As More 9/11 Rescue Workers Fall Ill, the Tragedy Continues 21 Years Later - ADAO - Asbestos Disease Awareness Organization

As More 9/11 Rescue Workers Fall Ill, the Tragedy Continues 21 Years Later - ADAO - Asbestos Disease Awareness Organization

This anniversary never gets easier for us at the Asbestos Disease Awareness Organization (ADAO). Twenty one years ago,nearly 3,000 innocent lives were taken in the 9/11 terror attacks. To this day, families grieve the loved ones lost, but as we think about that horrible tragedy, we must also honor those people who continue to suffer the lasting effects of these attacks.

Many of our heroic first responders who selflessly showed up at Ground Zero are now suffering from fatal and chronic illnesses and cancers caused by asbestos and other toxins that were released into the air when the buildings collapsed. New York first responders rushed to help save lives and protect their city, not knowing that they were exposing themselves to diseases that have 10-50 year latency periods. 

“On September 11th, I, like every person in New York City, watched in shock and horror as our nation was attacked,” saidDr. Jacqueline Moline, Director of the Northwell Queens WTC Clinical Center, during a Congressional panel in 2019. “Shortly after the towers collapsed, I, along with all physicians in New York City, was called to the hospital as part of the all-hands-on deck coverage. Tragically, there was little we could do that day. However, based on our knowledge of the potential for health effects related to asbestos and the other 150 toxicants individuals were exposed on 9/11, we knew that there was potential for disease – in the short term, and the long term. We knew the air wasn’t safe to breathe, but our immediate concern was for those with acute health effects, since we knew that other diseases would take years to develop.”

Twenty years later, we see respiratory diseases in the first responders – conditions that started after 9/11 and have persisted. We are seeing more and more patients with cancer, but our concern is that as the years pass, we move into the more common latency period for cancers to develop, and expect that cancers, including those caused by asbestos, will increase. 

When the towers came down, the dust that spread was laced with toxic substances, including ground glass, lead, gypsum, calcite, and asbestos —hundreds of tons of asbestos. For more than a century, asbestos has been known to cause painful diseases and death, and there is no safe level of exposure. Exposure to the fiber can cause mesothelioma, lung, gastrointestinal, laryngeal, and ovarian cancers, and non-malignant lung and respiratory diseases. Though it has been known as a carcinogen since the early 20th century, asbestos was widely used in the construction of the World Trade Center, including in the application of since-banned fireproofing asbestos spray.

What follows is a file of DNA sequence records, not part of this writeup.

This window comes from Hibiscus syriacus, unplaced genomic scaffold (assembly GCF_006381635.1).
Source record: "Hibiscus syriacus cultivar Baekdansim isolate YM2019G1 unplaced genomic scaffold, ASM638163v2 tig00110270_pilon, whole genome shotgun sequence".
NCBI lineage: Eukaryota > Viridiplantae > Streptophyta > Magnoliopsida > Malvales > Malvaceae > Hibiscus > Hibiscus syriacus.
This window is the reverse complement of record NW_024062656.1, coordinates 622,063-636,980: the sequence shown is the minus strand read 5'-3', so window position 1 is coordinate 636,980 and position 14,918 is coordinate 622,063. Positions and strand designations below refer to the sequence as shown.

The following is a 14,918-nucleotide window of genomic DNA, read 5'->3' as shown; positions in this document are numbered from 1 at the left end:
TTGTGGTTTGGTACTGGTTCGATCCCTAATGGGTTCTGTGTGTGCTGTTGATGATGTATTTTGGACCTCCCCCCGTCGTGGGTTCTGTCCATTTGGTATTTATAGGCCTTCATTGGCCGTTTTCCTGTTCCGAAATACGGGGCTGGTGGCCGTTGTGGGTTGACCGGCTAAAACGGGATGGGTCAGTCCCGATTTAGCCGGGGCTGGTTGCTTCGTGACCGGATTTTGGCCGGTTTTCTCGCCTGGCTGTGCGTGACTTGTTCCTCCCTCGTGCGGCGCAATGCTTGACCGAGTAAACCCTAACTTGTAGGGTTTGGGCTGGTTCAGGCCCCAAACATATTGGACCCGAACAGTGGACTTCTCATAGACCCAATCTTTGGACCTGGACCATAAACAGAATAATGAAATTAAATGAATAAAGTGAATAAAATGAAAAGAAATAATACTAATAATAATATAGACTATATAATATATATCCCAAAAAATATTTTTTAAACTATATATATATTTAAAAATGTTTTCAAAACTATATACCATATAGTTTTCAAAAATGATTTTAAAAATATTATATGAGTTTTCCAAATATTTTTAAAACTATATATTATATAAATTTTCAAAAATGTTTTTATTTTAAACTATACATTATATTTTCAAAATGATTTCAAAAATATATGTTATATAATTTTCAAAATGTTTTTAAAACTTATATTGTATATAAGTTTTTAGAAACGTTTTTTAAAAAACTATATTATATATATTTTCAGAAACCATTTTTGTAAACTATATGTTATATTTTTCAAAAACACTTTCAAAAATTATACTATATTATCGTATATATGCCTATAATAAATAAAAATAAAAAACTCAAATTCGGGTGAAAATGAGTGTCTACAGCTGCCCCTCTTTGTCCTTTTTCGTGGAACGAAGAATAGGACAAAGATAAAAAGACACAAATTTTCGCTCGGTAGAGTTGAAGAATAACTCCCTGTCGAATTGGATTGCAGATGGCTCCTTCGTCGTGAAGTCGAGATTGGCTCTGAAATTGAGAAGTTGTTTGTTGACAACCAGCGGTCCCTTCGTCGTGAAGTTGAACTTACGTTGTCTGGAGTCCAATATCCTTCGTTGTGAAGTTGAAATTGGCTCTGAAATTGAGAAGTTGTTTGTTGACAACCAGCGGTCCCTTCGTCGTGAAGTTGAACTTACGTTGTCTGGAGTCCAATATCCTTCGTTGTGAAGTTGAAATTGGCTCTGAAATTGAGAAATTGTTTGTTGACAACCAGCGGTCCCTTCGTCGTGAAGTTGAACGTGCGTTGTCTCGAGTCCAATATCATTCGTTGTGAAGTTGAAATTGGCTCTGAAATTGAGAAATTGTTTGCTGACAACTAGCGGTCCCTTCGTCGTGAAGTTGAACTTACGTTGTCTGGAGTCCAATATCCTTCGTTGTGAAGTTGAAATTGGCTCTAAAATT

Recent data from theUnited States International Trade Commission (ITC)indicates that U.S. Industry has imported more than 114 metric tons of raw chrysotile asbestos in the first three months of 2022. A sum greater than the total annual asbestos imports from 2021. TheInstitute for Health Metrics and Evaluation (IHME), an independent global health research center at the University of Washington, reported that from 1991 to 2019,​​1,114,520 Americansdied from asbestos-caused diseases. And it still, asbestos remains legal and lethal in the US, despite the incredible human cost. 

As we reach the 21st year mark of the destruction of the World Trade Center, let one of the lessons learned be that we should never use asbestos in buildings – or for any use – again, as its toxic legacy continues not only for those involved in the construction of the towers, but for those exposed during its collapse.

AsDr. Raja Flores, chairman of thoracic surgery at New York’s Mount Sinai Medical Center said, “These brave men and women risked their lives to take care of us. Now it’s our turn to take care of them.”

On behalf of ADAO, we send the families of 9/11 my heartfelt condolences as we reinforce our commitment to education, advocacy, and community support. We will never forget those we lost on 9/11 and those who battle disease today as a result of their heroic bravery.  

We must ban asbestos now to protect our first responders from future unknown exposures. We owe them that much. We will never forget. 

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